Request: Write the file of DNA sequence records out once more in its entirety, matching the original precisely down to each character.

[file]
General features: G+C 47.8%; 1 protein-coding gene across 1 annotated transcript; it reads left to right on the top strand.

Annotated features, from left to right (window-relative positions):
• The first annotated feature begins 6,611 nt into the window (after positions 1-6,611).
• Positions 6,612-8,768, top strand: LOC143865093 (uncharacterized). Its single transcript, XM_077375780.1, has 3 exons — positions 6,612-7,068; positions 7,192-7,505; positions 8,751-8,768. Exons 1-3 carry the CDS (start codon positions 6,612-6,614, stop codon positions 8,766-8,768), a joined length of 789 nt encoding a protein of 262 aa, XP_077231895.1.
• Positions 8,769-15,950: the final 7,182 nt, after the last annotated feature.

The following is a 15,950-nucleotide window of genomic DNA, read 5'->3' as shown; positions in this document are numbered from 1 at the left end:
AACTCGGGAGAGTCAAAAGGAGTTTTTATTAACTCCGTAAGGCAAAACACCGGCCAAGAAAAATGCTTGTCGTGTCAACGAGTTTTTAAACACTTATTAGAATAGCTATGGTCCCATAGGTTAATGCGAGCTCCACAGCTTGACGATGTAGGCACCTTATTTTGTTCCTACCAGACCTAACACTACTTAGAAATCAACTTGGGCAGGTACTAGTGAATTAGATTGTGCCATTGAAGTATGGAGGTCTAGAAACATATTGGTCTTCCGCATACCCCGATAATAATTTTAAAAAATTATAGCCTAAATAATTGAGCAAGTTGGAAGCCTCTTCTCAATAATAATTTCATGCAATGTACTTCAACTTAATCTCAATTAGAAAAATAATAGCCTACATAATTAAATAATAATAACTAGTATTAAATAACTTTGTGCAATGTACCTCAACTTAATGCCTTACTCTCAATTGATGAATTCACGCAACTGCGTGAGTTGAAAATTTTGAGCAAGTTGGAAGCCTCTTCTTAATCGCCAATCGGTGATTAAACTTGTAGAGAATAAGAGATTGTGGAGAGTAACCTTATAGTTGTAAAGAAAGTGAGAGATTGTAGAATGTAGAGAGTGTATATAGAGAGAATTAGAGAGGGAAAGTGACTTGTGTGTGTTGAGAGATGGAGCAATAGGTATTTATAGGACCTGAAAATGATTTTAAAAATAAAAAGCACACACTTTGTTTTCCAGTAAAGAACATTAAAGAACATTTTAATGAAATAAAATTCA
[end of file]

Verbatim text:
General features: G+C 47.8%; 1 protein-coding gene across 1 annotated transcript; it reads left to right on the top strand.

Annotated features, from left to right (window-relative positions):
• The first annotated feature begins 6,611 nt into the window (after positions 1-6,611).
• Positions 6,612-8,768, top strand: LOC143865093 (uncharacterized). Its single transcript, XM_077375780.1, has 3 exons — positions 6,612-7,068; positions 7,192-7,505; positions 8,751-8,768. Exons 1-3 carry the CDS (start codon positions 6,612-6,614, stop codon positions 8,766-8,768), a joined length of 789 nt encoding a protein of 262 aa, XP_077231895.1.
• Positions 8,769-15,950: the final 7,182 nt, after the last annotated feature.

The following is a 15,950-nucleotide window of genomic DNA, read 5'->3' as shown; positions in this document are numbered from 1 at the left end:
AACTCGGGAGAGTCAAAAGGAGTTTTTATTAACTCCGTAAGGCAAAACACCGGCCAAGAAAAATGCTTGTCGTGTCAACGAGTTTTTAAACACTTATTAGAATAGCTATGGTCCCATAGGTTAATGCGAGCTCCACAGCTTGACGATGTAGGCACCTTATTTTGTTCCTACCAGACCTAACACTACTTAGAAATCAACTTGGGCAGGTACTAGTGAATTAGATTGTGCCATTGAAGTATGGAGGTCTAGAAACATATTGGTCTTCCGCATACCCCGATAATAATTTTAAAAAATTATAGCCTAAATAATTGAGCAAGTTGGAAGCCTCTTCTCAATAATAATTTCATGCAATGTACTTCAACTTAATCTCAATTAGAAAAATAATAGCCTACATAATTAAATAATAATAACTAGTATTAAATAACTTTGTGCAATGTACCTCAACTTAATGCCTTACTCTCAATTGATGAATTCACGCAACTGCGTGAGTTGAAAATTTTGAGCAAGTTGGAAGCCTCTTCTTAATCGCCAATCGGTGATTAAACTTGTAGAGAATAAGAGATTGTGGAGAGTAACCTTATAGTTGTAAAGAAAGTGAGAGATTGTAGAATGTAGAGAGTGTATATAGAGAGAATTAGAGAGGGAAAGTGACTTGTGTGTGTTGAGAGATGGAGCAATAGGTATTTATAGGACCTGAAAATGATTTTAAAAATAAAAAGCACACACTTTGTTTTCCAGTAAAGAACATTAAAGAACATTTTAATGAAATAAAATTCA